makak  box  makakong  in/on the box
 mitig  tree  mitigong  to/at/in/on the tree
 zaaga’igan  lake  zaaga’iganing  to/at/in/on the lake

atoon o’ow onaaganing - put that (inanim.) on a dish
namadabi apabiwing - he is sitting on a chair
adaawewigamigong nind-izhaa - I’m going to the store
ningii-bimosemin miikanaang - we were walking on/along the road



Possesssed and Dependent Nouns

Possessed nouns. Nouns can also be inflected to indicate a grammatical relationship of possession. The possessor is shown by a personal prefix or a personal prefix and personal suffix added to the possessed noun.

 (n)in-jiimaan  my boat (inanimate noun)
 gi-jiimaan  your (singl) boat
 o-jiimaan  his/her boat
 (n)in-jiimaan-inaan  our (exc) boat
 gi-jiimaan-inaan  our (inc) boat
 gi-jiimaan-iwaa  your (pl) boat
 o-jiimaan-iwaa  their boat

In addition to the personal prefix, a possessed noun may have a basic suffix showing its gender, number, and, if applicable, obviative or locative form.

A personal suffix may appear between the stem and the basic suffix to show that the possessor is plural or, if third person, obviative.

gi-jiimaan-an - your(singl) boats
gi-jiimaan-iwaa-n - your(pl) boats

Some possessed nouns take on the possessive suffix -(i)m immediately after the stem but before any inflectional suffixes.

Note. There is no rule indicating which nouns take it and which - don’t.

 ni-zhooniya-m  my money (animate noun)
 gi-zhooniya-m  your s. money
 o-zhooniya-m-[an]  his/her money
 ni-zhooniya-m-inaan  our (exc) money
 gi-zhooniya-m-inaan  our (inc) money
 gi-zhooniya-m-iwaa  your pl. money
 o-zhooniya-m-iwaa-[n]  their money

Note. In square brackets there is a suffix of another grammatical category - obviation.


Dependent Nouns. In Ojibwe, two groups of nouns, which include the names of body parts and relatives, always appear in possessed form with a personal prefix. These nouns are known as dependent nouns because their stems cannot appear alone but only with a personal prefix.

(n)in-dengway - my face
ni-ninj - my hand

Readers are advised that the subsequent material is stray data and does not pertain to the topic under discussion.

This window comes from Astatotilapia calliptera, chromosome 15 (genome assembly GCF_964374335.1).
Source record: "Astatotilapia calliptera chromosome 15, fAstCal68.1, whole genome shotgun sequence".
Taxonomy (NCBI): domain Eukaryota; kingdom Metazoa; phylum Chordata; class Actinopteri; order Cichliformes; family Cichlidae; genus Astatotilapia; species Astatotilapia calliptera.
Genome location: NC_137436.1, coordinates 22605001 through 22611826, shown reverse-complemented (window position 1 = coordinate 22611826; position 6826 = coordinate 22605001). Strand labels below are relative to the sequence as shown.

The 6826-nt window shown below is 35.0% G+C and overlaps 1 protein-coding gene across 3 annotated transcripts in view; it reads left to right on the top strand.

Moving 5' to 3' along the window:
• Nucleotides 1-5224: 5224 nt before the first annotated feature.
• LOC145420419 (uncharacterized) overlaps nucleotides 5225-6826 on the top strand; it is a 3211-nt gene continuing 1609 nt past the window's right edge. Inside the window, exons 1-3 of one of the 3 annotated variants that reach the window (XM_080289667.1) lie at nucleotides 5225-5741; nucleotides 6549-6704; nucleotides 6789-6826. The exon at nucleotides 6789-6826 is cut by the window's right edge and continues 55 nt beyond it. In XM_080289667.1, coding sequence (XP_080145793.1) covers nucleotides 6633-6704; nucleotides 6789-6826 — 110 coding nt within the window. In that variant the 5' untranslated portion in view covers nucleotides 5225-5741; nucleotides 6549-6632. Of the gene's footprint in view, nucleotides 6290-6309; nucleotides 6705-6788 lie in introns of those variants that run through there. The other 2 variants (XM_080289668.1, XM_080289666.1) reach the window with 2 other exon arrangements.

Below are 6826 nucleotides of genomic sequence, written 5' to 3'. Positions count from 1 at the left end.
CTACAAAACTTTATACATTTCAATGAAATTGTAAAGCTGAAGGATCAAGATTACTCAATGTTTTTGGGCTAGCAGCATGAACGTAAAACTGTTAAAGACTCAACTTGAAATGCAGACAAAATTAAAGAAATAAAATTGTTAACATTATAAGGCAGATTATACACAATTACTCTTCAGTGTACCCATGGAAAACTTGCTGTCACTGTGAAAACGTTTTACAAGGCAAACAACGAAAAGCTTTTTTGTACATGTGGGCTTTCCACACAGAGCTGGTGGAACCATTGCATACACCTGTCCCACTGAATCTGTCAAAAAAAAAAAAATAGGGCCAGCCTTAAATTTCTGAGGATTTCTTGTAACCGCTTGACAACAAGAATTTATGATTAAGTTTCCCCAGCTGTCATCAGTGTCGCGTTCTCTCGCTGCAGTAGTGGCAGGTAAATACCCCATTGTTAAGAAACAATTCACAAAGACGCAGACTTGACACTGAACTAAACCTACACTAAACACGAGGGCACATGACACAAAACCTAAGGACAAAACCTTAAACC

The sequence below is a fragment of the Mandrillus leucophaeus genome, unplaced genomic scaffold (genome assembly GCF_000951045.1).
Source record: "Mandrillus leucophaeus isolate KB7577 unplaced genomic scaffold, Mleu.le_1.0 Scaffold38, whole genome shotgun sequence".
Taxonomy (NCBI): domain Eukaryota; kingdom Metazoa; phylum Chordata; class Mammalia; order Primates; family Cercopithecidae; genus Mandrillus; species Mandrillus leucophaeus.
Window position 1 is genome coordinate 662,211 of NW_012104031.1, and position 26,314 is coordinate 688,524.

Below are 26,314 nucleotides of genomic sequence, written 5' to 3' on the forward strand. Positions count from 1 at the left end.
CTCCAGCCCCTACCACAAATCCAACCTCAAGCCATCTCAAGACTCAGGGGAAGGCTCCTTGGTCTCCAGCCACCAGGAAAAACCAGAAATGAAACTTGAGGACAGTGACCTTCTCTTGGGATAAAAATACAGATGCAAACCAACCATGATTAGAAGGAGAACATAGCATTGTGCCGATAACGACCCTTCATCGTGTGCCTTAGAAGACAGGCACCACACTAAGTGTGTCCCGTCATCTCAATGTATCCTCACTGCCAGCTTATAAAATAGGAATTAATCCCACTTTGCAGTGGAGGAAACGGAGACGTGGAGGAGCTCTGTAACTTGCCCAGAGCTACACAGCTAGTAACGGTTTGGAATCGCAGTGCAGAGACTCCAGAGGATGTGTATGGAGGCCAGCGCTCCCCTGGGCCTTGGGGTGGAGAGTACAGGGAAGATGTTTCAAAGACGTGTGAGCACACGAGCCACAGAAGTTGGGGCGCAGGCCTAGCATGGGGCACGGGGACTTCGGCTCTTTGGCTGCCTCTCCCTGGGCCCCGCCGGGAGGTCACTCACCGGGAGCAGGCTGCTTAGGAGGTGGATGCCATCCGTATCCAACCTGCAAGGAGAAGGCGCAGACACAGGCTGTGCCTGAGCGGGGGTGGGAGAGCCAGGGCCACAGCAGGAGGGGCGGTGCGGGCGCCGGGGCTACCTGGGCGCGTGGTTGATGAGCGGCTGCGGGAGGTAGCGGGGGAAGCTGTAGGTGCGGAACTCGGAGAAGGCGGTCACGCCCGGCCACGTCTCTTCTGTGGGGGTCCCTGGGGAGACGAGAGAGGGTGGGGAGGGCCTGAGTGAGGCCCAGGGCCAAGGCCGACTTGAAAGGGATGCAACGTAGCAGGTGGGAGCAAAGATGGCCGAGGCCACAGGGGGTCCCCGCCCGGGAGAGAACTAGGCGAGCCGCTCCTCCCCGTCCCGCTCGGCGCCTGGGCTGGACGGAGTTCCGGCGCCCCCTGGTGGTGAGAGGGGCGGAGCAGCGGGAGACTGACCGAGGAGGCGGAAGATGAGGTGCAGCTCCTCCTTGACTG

ni-kaad - my leg
ni-misad - my stomach
ni-shtigwaan - my head
(n)in-dooskwan - my elbow
(n)in-gidig - my knee
ni-pikwan - my back
(n)in-dinimaangan - my shoulder
(n)in-zid - my foot

(n)im-baabaa - my father
ni-maamaa - my mother
ni-mishoomis - my grandfather
n-ookomis - my grandmother
(n)in-gosis - my son
(n)in-daanis - my daughter
ni-sayenh - my older brother
ni-misenh - my older sister
ni-shiime - my younger brother/sister



Diminutive Nouns

A diminutive suffix can be added to a noun stem to indicate that the thing/being referred to is of small size or physically immature relative to other items of its kind or members of the group identified by the noun.

The diminutive suffix ends in -ns and its form very depending on noun stems (-ens, -ns, -oons, -iins)

ziibi (a river) - ziib-iins (a small river, a creek)
miigwan (a feather) - miigw-aans (a small feather)
nishiime (my younger brother) - nishiime-ns (my little younger brother)
wajiw (a mountain) - wajiw-ens (a small mountain, a hill)
gekek (a hawk) - gekek-oons (a small/little hawk)




Pejorative Nouns

A pejorative suffix can be added to a noun stem to indicate that the thing or the person named is in some way unsatisfactory or in disfavour.

The pejorative suffix is -(i)sh.

jiimaan-ish - useless boat
mookomaan-ish - useless knife

Note. The pejorative suffix may also indicate affection.



Preterit Nouns